Everything You Need to Know About Fish Oil for Dogs - Bonnie and Clyde Pet Goods

Everything You Need to Know About Fish Oil for Dogs

If you have a television or internet connection, you have probably heard at some point in the last few years about the many benefits of omega-3 fatty acids for humans. Unsurprisingly, it’s also great for your dogs! Doctor Pugman put together some information for you.

Doctor Pugman

Benefits of Omega-3 Fish Oil for Dogs

Omega-3 fatty acids, also referred to as n-3 fatty acids, are polyunsatured fatty acids (PUFAs for short). There’s three commonly supplemented types of omega-3 fatty acids:

  • ALA (α-linolenic acid)
    • Typically found in plant oils, with sources such as flaxseeds, walnuts, hemp, and other seeds
  • EPA (eicosapentaenoic acid) and DHA (docosahexaenoic acid)
    • Found in marine oil, sources: fish, eggs, squid, and krill
    • Typically come together

Your dog can’t produce their own omega-3, so they need to get this from their diets. Making sure your dog gets the right amount of omega-3 fatty acids can have a number of positive effects on their health.

Skin and Coat Health

Omega-3 fatty acids have a proven benefit to skin/coat conditions through an anti-inflammatory effect. Dogs with allergy symptoms (atopic dermatitis) such as itching, scratching, hair loss, and chewing may benefit from omega-3 supplementation.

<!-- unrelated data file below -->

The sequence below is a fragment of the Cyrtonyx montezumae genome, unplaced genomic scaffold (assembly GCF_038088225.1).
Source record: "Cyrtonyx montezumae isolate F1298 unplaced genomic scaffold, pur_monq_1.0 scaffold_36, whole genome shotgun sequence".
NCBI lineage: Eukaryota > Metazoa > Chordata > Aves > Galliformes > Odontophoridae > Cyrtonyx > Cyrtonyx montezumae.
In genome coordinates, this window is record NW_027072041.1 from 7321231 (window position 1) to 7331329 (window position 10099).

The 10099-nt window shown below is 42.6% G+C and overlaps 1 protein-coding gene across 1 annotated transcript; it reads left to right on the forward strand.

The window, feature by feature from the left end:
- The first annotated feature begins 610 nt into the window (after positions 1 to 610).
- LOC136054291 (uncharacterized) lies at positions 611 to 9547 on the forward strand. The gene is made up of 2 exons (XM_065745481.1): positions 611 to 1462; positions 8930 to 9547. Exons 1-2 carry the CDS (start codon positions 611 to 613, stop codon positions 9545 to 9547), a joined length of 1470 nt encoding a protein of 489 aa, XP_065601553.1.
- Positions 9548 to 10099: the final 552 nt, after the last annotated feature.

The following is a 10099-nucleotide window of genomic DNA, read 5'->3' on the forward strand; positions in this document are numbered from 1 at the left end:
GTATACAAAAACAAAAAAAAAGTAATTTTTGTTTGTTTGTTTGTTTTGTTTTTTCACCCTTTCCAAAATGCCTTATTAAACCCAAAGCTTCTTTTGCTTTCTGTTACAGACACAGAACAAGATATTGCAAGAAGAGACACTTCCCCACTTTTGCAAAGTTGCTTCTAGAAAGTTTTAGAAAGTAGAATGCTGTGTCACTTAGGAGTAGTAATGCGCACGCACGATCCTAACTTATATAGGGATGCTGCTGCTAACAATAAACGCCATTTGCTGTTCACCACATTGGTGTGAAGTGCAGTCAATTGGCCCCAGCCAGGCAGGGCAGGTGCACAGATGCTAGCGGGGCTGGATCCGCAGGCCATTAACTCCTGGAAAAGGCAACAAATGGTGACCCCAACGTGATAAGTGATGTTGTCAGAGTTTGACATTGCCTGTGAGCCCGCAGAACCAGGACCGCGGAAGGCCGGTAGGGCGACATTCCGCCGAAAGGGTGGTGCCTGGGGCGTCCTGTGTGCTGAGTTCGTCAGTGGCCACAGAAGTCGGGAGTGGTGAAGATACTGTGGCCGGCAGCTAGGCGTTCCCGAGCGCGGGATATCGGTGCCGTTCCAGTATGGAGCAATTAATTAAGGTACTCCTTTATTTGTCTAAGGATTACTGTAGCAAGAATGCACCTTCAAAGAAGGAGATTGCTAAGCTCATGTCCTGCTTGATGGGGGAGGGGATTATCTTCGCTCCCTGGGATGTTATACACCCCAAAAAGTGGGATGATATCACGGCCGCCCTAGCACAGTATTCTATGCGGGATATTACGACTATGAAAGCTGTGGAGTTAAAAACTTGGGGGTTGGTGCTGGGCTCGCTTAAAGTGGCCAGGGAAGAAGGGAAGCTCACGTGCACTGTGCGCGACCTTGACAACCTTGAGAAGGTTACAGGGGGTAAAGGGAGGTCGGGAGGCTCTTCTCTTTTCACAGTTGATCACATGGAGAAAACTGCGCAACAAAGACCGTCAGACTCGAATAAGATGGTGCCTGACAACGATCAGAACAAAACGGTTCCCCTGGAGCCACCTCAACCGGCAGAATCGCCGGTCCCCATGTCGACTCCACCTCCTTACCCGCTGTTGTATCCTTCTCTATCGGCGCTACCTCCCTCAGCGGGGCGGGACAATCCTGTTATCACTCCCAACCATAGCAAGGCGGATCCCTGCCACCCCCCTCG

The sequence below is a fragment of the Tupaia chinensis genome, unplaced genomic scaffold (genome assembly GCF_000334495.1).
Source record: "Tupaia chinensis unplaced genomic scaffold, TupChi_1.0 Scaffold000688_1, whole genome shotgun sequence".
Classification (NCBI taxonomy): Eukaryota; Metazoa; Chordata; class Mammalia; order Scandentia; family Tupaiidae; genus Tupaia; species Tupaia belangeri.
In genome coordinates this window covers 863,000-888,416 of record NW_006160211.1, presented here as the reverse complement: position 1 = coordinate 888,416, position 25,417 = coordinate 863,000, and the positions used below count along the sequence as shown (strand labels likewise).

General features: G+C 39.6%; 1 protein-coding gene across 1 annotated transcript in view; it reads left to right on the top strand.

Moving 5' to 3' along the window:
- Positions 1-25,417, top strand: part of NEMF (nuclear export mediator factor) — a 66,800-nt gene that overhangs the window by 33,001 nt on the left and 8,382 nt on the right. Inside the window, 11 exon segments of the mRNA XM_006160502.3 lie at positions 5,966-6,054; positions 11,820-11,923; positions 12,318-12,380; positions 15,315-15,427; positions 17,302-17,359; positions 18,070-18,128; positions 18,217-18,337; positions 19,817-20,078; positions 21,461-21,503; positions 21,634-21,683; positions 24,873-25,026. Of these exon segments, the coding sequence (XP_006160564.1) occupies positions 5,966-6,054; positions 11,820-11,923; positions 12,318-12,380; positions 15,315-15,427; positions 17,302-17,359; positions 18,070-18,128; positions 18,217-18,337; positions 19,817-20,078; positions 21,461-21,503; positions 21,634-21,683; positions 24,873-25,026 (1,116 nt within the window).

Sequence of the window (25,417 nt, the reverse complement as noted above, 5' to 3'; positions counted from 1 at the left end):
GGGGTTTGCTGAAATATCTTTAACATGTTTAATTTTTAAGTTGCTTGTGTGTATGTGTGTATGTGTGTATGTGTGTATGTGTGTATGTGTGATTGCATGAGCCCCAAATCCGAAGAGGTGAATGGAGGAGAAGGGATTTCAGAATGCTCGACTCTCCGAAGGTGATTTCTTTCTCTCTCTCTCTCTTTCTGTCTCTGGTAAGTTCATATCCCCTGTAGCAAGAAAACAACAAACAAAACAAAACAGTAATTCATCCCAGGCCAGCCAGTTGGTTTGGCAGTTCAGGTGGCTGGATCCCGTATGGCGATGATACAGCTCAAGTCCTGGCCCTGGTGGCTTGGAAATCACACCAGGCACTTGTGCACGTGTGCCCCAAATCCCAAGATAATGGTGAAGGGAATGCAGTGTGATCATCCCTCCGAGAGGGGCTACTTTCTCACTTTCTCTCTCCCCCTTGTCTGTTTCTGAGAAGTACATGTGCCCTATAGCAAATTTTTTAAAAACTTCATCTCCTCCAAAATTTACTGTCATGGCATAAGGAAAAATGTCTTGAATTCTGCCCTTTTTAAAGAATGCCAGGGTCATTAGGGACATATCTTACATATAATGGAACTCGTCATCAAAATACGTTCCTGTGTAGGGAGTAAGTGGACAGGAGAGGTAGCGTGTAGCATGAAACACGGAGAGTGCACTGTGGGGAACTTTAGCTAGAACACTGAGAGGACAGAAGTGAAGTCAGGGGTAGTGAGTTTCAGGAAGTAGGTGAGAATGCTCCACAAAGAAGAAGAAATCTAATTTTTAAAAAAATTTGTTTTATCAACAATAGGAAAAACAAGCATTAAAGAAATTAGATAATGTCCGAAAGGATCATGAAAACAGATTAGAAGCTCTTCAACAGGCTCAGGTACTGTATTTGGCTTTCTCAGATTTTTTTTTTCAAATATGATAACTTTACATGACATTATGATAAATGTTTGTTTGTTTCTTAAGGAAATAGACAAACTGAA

Straight from the lab coats:

  • “Essential fatty acids have a structural role in cell membranes … and are vital for maintaining normal skin structure and function.” [1]
  • “…a placebo-controlled, double-blind, cross-over study has demonstrated a clear benefit of high dose (n-3) fatty acids in the management of pruritic skin disease.”
  • A 1995 survey of veterinary dermatology specialists found that: >90% of responders believed dietary fatty acid supplements to be useful” [2]
  • “When compared to the corn oil control over time, marine oil supplementation significantly improved pruritus (P < 0.02), alopecia (P < 0.05) and coat character (P < 0.001). This study demonstrates the effectiveness of high doses of marine oil as an alternative anti-inflammatory for canine pruritic skin disease.” [3]

Longevity and Cardiovascular Health

Studies have shown that dogs receiving omega-3 supplements benefited from longer lives and increased cardiovascular health. A diet high in omega-3 was shown to reduce inflammatory proteins and fatty acids in the body.

  • “The results of this study also show a significantly longer survival time for dogs receiving n-3 fatty acid supplementation; n-3 fatty acid supplementation reduces inflammatory cytokines and eicosanoids, reduces muscle loss, and has antiarrhythmic effects.” [4]